I would imagine the majority of Christians do not make a clear cleavage between business and money – to them, the end itself remains the sole purpose of the means, and one cannot extricate business from money. I would not disagree! Instead, I would like to understand how the Bible actually uses and handles the concept of currency and money instead; this will give us a clearer understanding. Should profit constitute a wise and proper goals for Christians in any sense?
We could give a very terse, straight answer and just dismiss the whole business as antithetical to Christ right off the bat, but I think that would represent a fundamentally disingenuous confirmation bias. Yes, Jesus sides with the poor and needy; nobody denies that. But does this mean business itself, the very concept, cannot ever extricate itself from a sinful context and mode of being?
Firstly, we should make the point that the Bible does not mention the modern structure of business in any way, shape, or form. Simply put, such institutions didn’t exist. A coordinated set of merchants selling goods and services might function in the same way, but guilds differentiate themselves by being less driven by profit and more via a union of various skilled craftsmen. The Good Book does not give us a straightforward answer here. However, it does give pretty clear dictates about money, the use of money, and the pursuit of money. Let’s just take a cursory look at those verses to get a picture of it:
For the love of money is a root of all sorts of evil, and some by longing for it have wandered away from the faith and pierced themselves with many griefs.
1 Timothy 6:10
The King James Version originally translated this quite differently, and probably in a version to which one quotes and (unfortunately) prooftexts more often than not:
10 For the love of money is the root of all evil: which while some coveted after, they have erred from the faith, and pierced themselves through with many sorrows.
See the subtle distinction between them? The KJV states that money IS the root of all evil – unequivocally, money is evil. The more recent New American Standard Bible, however, says that money is A root. That tiny difference makes for very different theologies! Curiously, I attempted to link this to the words of Jesus in the Gospels to no avail – God tells the disciples to sell all their possessions and give them to the poor, and Jesus tells them to put a priority on their real treasures in Heaven (you can find this in most of the Gospels; Luke 12:33 is a good example). However, it doesn’t condemn the frivolous use of money either, assuming their use fits the “indulgence”, so to speak. When the woman buys the perfume and washes Jesus’ feet with it, the response is completely different:
6 Now when Jesus was in Bethany, at the home of Simon the leper, 7 a woman came to Him with an alabaster vial of very costly perfume, and she poured it on His head as He reclined at the table. 8 But the disciples were indignant when they saw this, and said, “Why this waste? 9 For this perfume might have been sold for a high price and the money given to the poor.” 10 But Jesus, aware of this, said to them, “Why do you bother the woman? For she has done a good deed to Me. 11 For you always have the poor with you; but you do not always have Me. 12 For when she poured this perfume on My body, she did it to prepare Me for burial. 13 Truly I say to you, wherever this gospel is preached in the whole world, what this woman has done will also be spoken of in memory of her.”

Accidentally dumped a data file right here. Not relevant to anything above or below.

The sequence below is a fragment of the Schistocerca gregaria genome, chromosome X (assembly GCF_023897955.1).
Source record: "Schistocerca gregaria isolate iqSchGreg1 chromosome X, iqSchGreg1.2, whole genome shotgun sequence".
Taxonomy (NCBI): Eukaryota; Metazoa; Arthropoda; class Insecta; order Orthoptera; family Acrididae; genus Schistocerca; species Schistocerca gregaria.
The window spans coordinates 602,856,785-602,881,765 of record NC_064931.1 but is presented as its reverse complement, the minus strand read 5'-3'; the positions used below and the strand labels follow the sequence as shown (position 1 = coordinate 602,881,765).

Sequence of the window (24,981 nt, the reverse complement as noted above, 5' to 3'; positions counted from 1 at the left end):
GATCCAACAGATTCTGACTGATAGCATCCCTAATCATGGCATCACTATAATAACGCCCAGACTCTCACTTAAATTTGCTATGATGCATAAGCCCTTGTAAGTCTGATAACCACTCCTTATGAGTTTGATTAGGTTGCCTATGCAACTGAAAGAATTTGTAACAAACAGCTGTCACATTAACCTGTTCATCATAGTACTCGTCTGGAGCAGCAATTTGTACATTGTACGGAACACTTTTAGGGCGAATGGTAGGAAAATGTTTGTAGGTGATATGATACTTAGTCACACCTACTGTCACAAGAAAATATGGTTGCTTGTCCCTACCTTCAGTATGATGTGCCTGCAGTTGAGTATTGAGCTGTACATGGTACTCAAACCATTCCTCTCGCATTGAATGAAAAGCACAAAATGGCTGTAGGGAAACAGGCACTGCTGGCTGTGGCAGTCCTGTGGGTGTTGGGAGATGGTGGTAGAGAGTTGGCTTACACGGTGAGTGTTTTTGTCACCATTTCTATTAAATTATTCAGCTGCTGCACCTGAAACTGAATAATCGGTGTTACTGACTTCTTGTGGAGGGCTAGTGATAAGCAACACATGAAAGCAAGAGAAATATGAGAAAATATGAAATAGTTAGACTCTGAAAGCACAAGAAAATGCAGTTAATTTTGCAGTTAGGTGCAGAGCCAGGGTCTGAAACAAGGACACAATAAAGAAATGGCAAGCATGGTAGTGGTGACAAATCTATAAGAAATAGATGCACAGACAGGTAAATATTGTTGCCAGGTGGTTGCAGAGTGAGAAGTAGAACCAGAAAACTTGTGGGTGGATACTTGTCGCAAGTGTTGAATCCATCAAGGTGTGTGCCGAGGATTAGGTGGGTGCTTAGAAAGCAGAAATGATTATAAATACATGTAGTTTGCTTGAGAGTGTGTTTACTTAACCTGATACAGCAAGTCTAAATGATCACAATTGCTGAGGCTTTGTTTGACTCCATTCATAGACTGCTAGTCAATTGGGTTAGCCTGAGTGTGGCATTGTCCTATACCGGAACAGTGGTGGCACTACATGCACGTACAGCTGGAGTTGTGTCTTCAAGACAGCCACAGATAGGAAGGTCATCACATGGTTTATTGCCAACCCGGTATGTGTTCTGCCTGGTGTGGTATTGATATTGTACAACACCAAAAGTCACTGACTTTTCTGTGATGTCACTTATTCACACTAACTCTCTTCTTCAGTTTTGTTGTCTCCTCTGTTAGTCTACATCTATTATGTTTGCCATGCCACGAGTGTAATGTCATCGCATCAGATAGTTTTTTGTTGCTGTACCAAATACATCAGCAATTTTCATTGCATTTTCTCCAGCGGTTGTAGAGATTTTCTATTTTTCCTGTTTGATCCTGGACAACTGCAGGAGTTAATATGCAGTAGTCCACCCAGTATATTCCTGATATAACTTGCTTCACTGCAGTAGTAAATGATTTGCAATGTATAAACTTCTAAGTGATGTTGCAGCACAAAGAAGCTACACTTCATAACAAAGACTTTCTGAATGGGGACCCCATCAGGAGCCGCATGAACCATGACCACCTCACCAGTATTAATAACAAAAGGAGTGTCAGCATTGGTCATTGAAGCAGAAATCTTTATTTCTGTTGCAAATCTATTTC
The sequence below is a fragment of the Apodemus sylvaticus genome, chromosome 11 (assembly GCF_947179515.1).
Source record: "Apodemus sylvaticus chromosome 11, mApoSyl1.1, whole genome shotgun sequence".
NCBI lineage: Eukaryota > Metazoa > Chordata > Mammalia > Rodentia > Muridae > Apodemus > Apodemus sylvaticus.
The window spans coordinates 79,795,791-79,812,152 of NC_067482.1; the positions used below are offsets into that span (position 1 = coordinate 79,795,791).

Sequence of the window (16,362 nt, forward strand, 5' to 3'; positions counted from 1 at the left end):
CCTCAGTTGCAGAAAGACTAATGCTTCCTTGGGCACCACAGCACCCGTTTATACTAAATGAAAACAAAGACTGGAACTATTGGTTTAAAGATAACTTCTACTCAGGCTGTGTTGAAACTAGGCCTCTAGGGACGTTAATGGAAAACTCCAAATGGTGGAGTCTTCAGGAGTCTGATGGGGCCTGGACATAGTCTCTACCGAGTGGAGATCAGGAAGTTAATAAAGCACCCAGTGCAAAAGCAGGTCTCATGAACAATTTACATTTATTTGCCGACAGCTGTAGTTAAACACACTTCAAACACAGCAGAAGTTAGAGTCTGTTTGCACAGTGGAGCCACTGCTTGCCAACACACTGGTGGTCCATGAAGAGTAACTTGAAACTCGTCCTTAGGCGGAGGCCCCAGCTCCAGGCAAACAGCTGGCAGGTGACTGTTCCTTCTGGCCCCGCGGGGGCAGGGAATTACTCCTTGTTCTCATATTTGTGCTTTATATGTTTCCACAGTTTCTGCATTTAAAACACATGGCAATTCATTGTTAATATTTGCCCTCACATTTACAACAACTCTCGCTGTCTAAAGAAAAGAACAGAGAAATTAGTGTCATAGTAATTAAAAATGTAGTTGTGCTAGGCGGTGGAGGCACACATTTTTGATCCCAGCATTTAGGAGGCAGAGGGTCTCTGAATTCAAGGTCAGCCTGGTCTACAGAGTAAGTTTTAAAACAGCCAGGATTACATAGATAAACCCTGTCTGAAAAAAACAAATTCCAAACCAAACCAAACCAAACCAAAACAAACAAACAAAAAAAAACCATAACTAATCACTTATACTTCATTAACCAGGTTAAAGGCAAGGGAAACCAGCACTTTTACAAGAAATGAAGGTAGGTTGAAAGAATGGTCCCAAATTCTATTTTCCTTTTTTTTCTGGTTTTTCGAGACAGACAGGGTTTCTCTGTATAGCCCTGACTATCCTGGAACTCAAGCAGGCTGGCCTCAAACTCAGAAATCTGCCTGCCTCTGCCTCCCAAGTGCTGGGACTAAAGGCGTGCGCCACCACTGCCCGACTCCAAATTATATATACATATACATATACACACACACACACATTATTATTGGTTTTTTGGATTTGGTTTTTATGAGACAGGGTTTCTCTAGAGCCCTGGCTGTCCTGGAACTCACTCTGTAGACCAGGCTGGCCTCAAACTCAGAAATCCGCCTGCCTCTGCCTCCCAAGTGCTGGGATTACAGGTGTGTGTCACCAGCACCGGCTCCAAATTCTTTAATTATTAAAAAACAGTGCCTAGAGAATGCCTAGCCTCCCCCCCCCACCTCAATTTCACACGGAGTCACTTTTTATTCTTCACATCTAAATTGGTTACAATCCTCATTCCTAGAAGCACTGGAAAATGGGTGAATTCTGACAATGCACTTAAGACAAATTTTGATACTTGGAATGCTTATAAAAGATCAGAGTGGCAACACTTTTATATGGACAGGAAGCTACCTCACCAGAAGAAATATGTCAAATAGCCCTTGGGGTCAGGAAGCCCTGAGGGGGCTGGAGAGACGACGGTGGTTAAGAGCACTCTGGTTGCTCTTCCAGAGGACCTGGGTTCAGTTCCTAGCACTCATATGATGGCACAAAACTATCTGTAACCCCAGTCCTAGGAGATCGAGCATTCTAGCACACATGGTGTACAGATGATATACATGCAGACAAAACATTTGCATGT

Consider how strange this is. You often hear of money, and its frivolous use, to be horribly wrong and evil. Yet, here, Jesus, could have condemned this woman for not using this money practically, and yet nothing of the sort happens. All three of the Synoptics mention this story – clearly, something about it struck Matthew, Mark, and Luke as peculiarly important . At the same time that Jesus wants the disciples to sell their possessions, so he also accepts an extravagant gift.
My educated guess is that we can think of this as a religious act, one brought out of devotion. Money was the means of exchange, something akin to a tithe, to both buy it and eventually give it. Notice that the money itself was not even in question; rather, all we really remember is this story. The money was used for a good purpose, and thus we totally pass over the use of that money, interestingly.
I don’t think, then, that saying the Bible does not condemn money per se would constitute an extreme statement. Scripture does, very strongly, condemn certain attitudes towards money. Throughout the Bible, people use money for religious and non-religious uses – even the protagonists of said stories – but never condemns it unless the context creates a problematic use of money. This creates a far more interesting theological space to explore. What does God want us to do with money? Clearly, the Bible uses the concept throughout, if not just in its narrative than also as a tool, a function, and a warning in equal measure.
However, the vast majority of how we understand money comes from our intentions towards it. The thing in itself, from my perceptions of such verses, lies in your directed will towards it. Do you love money? More than God? It is then that money will become an inevitable problem. A culture that values money over all else exacerbates our ability to act in a way that does not put total primacy on focusing all our energies and powers towards the accumulation of wealth. Ecclesiastes 5 makes that abundantly clear:
10 He who loves money will not be satisfied with money, nor he who loves abundance with its income. This too is [n]vanity. 11 When good things increase, those who consume them increase. So what is the advantage to their owners except to [o]look on? 12 The sleep of the working man is pleasant, whether he eats little or much; but the [p]full stomach of the rich man does not allow him to sleep.